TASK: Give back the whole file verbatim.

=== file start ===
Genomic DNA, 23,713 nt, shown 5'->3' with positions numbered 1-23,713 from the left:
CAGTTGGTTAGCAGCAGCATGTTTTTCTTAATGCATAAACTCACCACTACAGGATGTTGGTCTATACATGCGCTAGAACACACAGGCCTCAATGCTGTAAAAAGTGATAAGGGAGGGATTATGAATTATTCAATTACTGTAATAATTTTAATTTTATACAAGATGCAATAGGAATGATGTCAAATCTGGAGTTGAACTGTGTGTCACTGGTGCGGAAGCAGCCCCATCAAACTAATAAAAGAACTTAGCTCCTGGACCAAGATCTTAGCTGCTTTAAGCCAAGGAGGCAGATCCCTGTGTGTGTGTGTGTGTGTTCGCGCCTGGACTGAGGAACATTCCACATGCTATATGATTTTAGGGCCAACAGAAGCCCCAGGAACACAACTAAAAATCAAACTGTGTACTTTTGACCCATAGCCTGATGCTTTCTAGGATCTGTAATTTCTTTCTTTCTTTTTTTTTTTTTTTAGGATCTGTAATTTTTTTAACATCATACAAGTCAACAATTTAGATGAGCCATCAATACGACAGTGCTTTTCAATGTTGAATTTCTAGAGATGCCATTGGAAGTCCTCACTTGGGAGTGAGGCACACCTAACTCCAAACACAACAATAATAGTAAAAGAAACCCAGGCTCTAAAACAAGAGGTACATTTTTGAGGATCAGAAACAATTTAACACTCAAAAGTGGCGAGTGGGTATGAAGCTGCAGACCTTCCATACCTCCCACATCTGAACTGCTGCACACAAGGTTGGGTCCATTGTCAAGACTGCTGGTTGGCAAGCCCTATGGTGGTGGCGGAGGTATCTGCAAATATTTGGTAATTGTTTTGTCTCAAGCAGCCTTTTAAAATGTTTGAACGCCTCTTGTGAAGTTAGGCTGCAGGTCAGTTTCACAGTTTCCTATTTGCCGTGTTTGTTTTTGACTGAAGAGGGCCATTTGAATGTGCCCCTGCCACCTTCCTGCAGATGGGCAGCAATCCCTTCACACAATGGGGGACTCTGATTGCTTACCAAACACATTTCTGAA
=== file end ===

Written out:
Genomic DNA, 23,713 nt, shown 5'->3' with positions numbered 1-23,713 from the left:
CAGTTGGTTAGCAGCAGCATGTTTTTCTTAATGCATAAACTCACCACTACAGGATGTTGGTCTATACATGCGCTAGAACACACAGGCCTCAATGCTGTAAAAAGTGATAAGGGAGGGATTATGAATTATTCAATTACTGTAATAATTTTAATTTTATACAAGATGCAATAGGAATGATGTCAAATCTGGAGTTGAACTGTGTGTCACTGGTGCGGAAGCAGCCCCATCAAACTAATAAAAGAACTTAGCTCCTGGACCAAGATCTTAGCTGCTTTAAGCCAAGGAGGCAGATCCCTGTGTGTGTGTGTGTGTGTTCGCGCCTGGACTGAGGAACATTCCACATGCTATATGATTTTAGGGCCAACAGAAGCCCCAGGAACACAACTAAAAATCAAACTGTGTACTTTTGACCCATAGCCTGATGCTTTCTAGGATCTGTAATTTCTTTCTTTCTTTTTTTTTTTTTTTAGGATCTGTAATTTTTTTAACATCATACAAGTCAACAATTTAGATGAGCCATCAATACGACAGTGCTTTTCAATGTTGAATTTCTAGAGATGCCATTGGAAGTCCTCACTTGGGAGTGAGGCACACCTAACTCCAAACACAACAATAATAGTAAAAGAAACCCAGGCTCTAAAACAAGAGGTACATTTTTGAGGATCAGAAACAATTTAACACTCAAAAGTGGCGAGTGGGTATGAAGCTGCAGACCTTCCATACCTCCCACATCTGAACTGCTGCACACAAGGTTGGGTCCATTGTCAAGACTGCTGGTTGGCAAGCCCTATGGTGGTGGCGGAGGTATCTGCAAATATTTGGTAATTGTTTTGTCTCAAGCAGCCTTTTAAAATGTTTGAACGCCTCTTGTGAAGTTAGGCTGCAGGTCAGTTTCACAGTTTCCTATTTGCCGTGTTTGTTTTTGACTGAAGAGGGCCATTTGAATGTGCCCCTGCCACCTTCCTGCAGATGGGCAGCAATCCCTTCACACAATGGGGGACTCTGATTGCTTACCAAACACATTTCTGAA